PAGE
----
Tennessee slipped farther down the ranks as one of the worst states in the nation for child well-being, according to an annual report released Tuesday.
Based on 10 indicators such as the number of children living in poverty and rates of infant mortality and high school graduates, Tennessee ranked 46th in the nation, down from 42nd last year.
"We are in the bottom five in the country," said Linda O'Neal, executive director of the Tennessee Commission on Children and Youth. "Some of the messages for us are that, in areas where we have implemented good public policies, we've seen improvement."
* Infant death rate: 8.3 (per 1,000 births)
* High school dropout rate: 9.6 percent
* Teen birth rate: 28.6 (per 1,000 females ages 15-19)
* Low birth-weight (less than 5.5 pounds) babies: 1.8 percent
Source: Kids Count report
Tennessee policies mandating school attendance until age 18 and linking driver licensing to student attendance have helped raise the state's high school graduation rate, which now stands at 82.2 percent, she said.
The 20th annual Kids Count report is compiled by the Annie E. Casey Foundation, a private Baltimore-based organization that supports initiatives to help disadvantaged children and families. The state commission helps collect Tennessee data to give to the Casey Foundation for its Kids Count Report.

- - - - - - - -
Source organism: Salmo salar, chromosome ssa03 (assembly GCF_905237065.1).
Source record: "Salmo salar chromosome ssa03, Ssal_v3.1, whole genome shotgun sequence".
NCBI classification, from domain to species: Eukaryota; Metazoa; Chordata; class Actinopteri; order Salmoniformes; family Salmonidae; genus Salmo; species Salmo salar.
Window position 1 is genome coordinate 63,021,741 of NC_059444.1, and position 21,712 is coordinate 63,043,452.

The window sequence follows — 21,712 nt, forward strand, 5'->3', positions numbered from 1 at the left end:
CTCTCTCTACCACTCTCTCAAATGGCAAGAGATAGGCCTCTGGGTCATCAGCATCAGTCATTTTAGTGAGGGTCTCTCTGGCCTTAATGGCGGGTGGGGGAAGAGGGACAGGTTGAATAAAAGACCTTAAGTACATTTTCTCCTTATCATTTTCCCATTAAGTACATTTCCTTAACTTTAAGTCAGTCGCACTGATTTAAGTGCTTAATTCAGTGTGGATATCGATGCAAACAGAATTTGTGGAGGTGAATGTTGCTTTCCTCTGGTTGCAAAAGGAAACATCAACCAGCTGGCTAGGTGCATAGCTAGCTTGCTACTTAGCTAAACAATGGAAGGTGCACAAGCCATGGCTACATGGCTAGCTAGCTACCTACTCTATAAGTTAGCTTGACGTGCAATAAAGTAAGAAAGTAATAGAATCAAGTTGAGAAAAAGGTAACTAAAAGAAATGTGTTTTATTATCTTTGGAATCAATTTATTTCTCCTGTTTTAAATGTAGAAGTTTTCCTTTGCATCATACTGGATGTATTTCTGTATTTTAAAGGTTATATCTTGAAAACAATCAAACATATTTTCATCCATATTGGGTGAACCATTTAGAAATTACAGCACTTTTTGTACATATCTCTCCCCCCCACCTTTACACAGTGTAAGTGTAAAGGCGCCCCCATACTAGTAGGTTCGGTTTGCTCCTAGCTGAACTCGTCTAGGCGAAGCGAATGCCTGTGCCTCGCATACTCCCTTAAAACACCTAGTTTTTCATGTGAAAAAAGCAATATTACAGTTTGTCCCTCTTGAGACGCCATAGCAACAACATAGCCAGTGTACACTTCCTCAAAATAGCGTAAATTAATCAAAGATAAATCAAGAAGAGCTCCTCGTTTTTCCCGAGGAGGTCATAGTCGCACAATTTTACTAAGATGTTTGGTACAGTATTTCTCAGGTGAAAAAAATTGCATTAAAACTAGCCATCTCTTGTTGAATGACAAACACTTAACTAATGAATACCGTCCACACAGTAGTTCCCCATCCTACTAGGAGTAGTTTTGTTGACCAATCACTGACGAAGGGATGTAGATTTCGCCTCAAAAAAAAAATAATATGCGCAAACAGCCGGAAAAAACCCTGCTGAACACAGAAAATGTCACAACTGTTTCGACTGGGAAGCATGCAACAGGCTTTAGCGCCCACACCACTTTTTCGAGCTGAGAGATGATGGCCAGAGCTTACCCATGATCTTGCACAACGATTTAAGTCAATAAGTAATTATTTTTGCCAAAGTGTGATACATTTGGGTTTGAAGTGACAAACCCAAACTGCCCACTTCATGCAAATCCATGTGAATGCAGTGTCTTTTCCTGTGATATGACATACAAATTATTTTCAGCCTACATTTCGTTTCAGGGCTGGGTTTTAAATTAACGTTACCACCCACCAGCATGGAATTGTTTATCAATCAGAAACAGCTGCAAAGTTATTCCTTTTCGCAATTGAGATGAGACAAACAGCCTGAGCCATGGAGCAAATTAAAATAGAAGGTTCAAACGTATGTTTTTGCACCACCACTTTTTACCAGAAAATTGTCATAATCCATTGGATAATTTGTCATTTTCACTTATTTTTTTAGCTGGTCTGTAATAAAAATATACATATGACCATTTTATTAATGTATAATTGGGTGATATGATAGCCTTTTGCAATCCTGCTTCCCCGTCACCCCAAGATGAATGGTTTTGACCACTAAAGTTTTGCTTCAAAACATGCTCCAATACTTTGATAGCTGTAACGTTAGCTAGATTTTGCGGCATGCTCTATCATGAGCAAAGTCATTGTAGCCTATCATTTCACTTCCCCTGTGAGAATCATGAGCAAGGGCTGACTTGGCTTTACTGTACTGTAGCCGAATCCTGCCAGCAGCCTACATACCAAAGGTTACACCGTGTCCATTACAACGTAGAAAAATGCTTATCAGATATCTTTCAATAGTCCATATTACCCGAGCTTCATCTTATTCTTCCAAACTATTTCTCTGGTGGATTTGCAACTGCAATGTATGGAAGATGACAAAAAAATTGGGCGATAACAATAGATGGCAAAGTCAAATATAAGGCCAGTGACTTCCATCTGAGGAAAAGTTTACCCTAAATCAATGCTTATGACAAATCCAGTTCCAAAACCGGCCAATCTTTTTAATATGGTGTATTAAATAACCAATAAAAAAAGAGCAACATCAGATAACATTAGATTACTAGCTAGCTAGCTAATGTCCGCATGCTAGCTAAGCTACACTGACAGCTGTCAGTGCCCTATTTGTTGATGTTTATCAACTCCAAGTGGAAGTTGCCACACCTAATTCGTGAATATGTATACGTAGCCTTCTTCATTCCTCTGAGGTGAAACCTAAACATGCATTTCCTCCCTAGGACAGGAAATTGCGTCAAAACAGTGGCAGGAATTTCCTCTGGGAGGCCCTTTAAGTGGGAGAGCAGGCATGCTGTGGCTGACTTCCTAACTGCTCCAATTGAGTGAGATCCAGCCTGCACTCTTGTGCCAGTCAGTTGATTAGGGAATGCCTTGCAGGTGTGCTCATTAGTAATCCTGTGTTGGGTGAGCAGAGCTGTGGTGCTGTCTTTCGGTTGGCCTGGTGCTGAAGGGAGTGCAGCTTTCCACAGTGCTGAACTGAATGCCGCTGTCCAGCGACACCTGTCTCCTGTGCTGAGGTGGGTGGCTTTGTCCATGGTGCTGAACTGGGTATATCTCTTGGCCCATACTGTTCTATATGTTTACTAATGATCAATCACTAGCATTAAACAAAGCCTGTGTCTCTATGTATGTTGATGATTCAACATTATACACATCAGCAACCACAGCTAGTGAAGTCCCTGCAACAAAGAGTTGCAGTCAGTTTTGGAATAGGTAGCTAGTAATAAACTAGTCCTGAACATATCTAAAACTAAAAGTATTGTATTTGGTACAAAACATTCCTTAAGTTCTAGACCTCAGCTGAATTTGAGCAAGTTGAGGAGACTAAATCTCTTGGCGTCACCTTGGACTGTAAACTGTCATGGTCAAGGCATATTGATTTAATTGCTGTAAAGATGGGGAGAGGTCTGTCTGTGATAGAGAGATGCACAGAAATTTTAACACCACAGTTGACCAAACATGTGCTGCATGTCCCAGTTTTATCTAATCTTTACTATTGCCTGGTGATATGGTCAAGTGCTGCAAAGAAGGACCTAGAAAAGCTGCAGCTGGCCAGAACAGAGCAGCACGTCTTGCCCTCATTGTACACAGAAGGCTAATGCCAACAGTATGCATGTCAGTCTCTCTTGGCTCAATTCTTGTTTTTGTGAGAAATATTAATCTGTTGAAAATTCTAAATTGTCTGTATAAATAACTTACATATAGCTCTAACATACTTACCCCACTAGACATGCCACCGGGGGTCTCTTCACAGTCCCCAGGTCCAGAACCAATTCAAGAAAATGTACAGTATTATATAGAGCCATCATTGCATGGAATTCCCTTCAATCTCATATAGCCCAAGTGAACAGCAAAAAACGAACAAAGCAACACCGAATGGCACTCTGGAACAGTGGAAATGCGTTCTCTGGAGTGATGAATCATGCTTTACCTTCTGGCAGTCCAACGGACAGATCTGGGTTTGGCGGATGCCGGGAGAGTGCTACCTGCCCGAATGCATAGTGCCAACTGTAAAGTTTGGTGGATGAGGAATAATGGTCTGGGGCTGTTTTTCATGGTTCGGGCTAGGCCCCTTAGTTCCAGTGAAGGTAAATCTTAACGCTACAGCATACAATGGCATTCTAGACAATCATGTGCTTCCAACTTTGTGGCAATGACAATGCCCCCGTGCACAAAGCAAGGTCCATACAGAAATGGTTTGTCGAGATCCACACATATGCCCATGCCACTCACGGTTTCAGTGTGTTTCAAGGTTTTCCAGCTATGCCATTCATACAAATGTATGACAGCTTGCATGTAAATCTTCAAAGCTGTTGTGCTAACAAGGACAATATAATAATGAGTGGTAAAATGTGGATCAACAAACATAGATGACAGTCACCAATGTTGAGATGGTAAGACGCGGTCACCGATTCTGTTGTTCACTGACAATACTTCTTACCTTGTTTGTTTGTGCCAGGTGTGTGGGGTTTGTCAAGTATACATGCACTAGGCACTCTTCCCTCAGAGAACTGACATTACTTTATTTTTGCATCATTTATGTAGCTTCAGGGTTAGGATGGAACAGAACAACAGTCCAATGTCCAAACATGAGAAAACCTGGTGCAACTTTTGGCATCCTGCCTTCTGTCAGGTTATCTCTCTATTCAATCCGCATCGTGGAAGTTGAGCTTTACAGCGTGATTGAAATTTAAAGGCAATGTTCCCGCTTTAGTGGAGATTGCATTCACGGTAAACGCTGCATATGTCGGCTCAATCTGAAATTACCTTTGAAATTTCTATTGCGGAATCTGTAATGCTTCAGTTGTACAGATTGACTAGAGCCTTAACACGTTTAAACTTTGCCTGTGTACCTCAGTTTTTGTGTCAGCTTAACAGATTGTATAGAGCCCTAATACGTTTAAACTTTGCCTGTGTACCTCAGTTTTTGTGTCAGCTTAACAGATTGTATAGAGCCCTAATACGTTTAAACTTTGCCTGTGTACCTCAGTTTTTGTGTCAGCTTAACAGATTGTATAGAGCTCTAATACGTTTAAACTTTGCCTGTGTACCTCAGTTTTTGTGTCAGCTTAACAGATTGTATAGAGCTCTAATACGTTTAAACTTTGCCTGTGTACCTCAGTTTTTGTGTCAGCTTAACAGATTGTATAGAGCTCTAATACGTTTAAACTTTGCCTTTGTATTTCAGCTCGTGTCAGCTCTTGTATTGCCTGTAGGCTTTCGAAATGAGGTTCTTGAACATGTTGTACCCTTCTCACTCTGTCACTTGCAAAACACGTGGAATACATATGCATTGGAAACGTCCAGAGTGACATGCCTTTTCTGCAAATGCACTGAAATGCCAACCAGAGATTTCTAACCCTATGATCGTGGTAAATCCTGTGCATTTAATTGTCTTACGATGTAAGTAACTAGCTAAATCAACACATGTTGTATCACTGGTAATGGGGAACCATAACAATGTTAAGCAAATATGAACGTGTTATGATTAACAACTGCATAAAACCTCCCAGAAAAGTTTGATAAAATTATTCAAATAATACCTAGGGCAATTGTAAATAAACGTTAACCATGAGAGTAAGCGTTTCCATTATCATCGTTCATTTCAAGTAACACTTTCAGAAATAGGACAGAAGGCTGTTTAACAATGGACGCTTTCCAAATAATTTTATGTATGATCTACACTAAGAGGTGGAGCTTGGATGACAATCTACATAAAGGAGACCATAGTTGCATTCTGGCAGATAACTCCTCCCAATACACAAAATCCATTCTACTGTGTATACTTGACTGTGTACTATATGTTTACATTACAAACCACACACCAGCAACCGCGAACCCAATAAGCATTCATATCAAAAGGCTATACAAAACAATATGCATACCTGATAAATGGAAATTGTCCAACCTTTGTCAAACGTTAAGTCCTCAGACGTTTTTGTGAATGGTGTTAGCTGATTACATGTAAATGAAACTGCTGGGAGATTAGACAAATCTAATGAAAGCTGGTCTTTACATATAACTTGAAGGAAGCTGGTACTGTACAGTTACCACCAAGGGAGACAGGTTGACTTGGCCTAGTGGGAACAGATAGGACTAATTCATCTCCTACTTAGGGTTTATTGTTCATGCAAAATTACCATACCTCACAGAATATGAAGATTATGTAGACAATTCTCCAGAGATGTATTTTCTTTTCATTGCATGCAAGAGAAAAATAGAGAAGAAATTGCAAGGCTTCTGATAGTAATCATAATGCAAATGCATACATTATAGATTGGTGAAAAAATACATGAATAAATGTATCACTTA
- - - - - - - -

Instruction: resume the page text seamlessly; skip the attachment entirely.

The report released Tuesday uses health and education data from 2006 and 2007.
Georgia fared only slightly better than Tennessee at 42nd in the country, down from 40th the year before.
According to the report, Tennessee continues to struggle with issues of infant mortality and low birth weight.
Diana Kreider, maternal child health program manager with the Chattanooga-Hamilton County Health Department, called the county's infant mortality rate "a huge problem."
According to the department's own numbers, Hamilton County's infant mortality rate -- defined as a child dying during its first year -- was 11.2 per 1,000 births in 2009. The rate was nearly twice as high among black children.
"Hamilton County is higher than the state rate, the national rate and higher than many Third World country rates," she said.
In 2007, Tennessee's infant mortality rate was 8.3 per 1,000 deaths, state figures show. In 2004, the latest year in which figures are available, the United States' infant mortality rate was 6.78 per 1,000 births, according to the Centers for Disease Control and Prevention.
Casey Foundation officials said the national report also shows an increase in the teen birth rate for the first time in 14 years. In 41 states, more teenagers gave birth in 2007 than in 2006, said Laura Beavers, coordinator of the Kids Count project.
The percentage also increased in Tennessee and Georgia.
"It's especially disconcerting because we know it can have a long-term effect on the teen parent and the newborn," Ms. Beavers said. "This is truly a disturbing shift in this indicator."
Tennessee's low rankings are not a surprise to most health officials, Ms. O'Neal said.
Tennessee -- and many Southern states -- struggle similarly every year, due largely to the region's poverty level.
"There is what's called the 'Southern deficit,' and it's closely related to the poverty in the South," she said. "When we do things to help increase education levels ... that will help."